From Cricket Whites to Colored Pajamas
The history of cricket whites is fascinating! White became a practical choice in the 18th century because it was readily available. Previously, gentlemen would arrive at a cricket pitch dressed casually. Cricket apparel has long been associated with a “gentlemanly air.”
Even after all these years, white is still seen as a gentleman’s color. Because cricket was a summer sport, white was ideal because it reflected sunshine.
When did ODI and Twenty20 Cricketers Start Wearing Colored Jerseys?
The Indian cricket team’s magnificent victory in 1983 will live on in our memories. But have you ever wondered why the Indian one-day cricket squad wore white jerseys?
Because of the 1992 World Cup, colored attire became an element of a one-day international. However, this was not the first time the teams had donned colored jerseys for an international encounter.
The first-ever day-night match was played on November 28th, 1978, between WSC Australia XI and WSC West Indies XI. And it was on this day that the players switched from white to colored jerseys. 50,000 people had flocked to the stadium to witness this historic event!
In the 1980s, Australia started implementing these reforms. The inaugural, vibrant Globe Cup took place around the world in 1992. More than ten years later, in December 2000, ODI cricket adopted a similar rule and required colored clothing.
Which Games Require Cricketers to Wear White?
Modern cricket matches demand players to wear white apparel in a variety of situations.
The biggest one is Test match cricket, which is the most well-known and longest-running version of cricket. Test matches are five-day cricket matches played between two international teams. White clothing is a vital requirement because many test matches are played in hot nations like Pakistan and India.
In addition to test matches, the bulk of first-class matches require players to wear white. First-class matches are defined as the highest level of international or local matches intended to last more than three days; hence, international test matches are included in this classification.
In addition to test matches, all domestic first-class competitions, including the county championship in the United Kingdom, the Ranji Trophy in India, and the Sheffield Shield in Australia, require players to wear white clothes.
In addition to professional first-class matches, the majority of amateur cricket matches in the main playing nations require cricketers to wear white. Whether the matches last for 10 overs, 20 overs, or 50 overs, this essentially covers all junior and senior cricket. Although it is uncommon, certain amateur teams and leagues may wear colored uniforms.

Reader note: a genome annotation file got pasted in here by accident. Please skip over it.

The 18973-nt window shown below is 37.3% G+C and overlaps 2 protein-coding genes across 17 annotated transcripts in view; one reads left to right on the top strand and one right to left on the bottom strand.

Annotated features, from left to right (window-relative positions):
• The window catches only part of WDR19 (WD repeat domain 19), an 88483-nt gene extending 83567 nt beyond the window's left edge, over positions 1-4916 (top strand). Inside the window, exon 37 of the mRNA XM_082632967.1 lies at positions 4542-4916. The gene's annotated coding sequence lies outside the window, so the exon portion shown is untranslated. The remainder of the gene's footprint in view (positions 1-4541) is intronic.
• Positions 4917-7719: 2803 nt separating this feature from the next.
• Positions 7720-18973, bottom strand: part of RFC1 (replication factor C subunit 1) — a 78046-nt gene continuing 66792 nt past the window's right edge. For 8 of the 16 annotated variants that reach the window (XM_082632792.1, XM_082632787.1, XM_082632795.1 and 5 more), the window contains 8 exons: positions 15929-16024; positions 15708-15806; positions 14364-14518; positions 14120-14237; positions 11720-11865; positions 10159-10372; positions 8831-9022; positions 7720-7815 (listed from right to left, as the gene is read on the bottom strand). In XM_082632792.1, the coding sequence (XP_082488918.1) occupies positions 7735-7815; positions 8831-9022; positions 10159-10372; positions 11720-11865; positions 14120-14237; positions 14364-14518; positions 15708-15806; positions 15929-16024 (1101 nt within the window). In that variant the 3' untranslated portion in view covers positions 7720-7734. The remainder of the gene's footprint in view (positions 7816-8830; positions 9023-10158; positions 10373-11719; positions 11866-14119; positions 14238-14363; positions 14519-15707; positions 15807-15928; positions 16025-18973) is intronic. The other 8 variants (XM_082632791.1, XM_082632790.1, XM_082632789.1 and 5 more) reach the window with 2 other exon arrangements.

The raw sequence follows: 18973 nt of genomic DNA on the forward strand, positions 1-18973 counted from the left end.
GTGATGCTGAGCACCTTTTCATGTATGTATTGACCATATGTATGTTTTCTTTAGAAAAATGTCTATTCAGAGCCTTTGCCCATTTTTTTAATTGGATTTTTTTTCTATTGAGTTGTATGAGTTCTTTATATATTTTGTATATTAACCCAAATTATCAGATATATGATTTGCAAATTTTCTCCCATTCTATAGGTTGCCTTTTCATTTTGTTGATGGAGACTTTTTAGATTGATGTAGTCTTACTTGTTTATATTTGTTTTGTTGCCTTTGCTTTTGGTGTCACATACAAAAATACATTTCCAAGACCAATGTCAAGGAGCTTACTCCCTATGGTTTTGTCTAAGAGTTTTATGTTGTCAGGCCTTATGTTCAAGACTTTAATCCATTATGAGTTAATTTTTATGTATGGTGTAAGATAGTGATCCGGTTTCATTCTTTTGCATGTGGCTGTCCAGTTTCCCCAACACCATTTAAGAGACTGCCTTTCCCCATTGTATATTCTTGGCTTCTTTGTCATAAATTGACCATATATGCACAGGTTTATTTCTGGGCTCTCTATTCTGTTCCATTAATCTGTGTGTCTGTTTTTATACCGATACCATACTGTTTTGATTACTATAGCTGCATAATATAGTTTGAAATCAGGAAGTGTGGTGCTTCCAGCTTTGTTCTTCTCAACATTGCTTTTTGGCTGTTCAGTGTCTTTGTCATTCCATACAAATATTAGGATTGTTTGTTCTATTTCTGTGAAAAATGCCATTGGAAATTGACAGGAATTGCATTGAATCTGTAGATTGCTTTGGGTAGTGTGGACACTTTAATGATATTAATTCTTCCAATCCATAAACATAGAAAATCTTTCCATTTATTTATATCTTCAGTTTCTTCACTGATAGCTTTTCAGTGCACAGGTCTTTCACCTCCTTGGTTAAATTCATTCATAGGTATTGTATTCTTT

Modernizations to the Cricket Uniform
Cricket is a sport that is always seeking new ways to innovate, and 2019 witnessed one of the first substantial modifications to the test cricket suit since the 1800s.
For the first time, the names and numbers of players on the back of white shirts were announced before the 2019 Ashes series between England and Australia. This divided views between those who wanted test cricket to remain true to its traditional roots and others who wanted it to adapt slightly to the current game.
There is a strong belief that having names and numbers on the back of shirts is here to stay, especially with the introduction of the “World Test Championship,” in which the major cricketing nations currently compete!
We would always appreciate cricket, regardless of the color of the jersey. The thrill, however, doubles when we see the stadium divided into two colors.
In terms of cricket whites in test matches, the fraternity believes that the white color will last for decades. Cricket is fairly traditional, yet it is continuously seeking ways to enhance the way things are done, as evidenced by many of the recent adjustments the sport has made, such as video technology and format changes. Test cricket has its own distinct and devoted fan base. The white color will keep it all together.
Read Next: Why do Cricket Players use White Cream?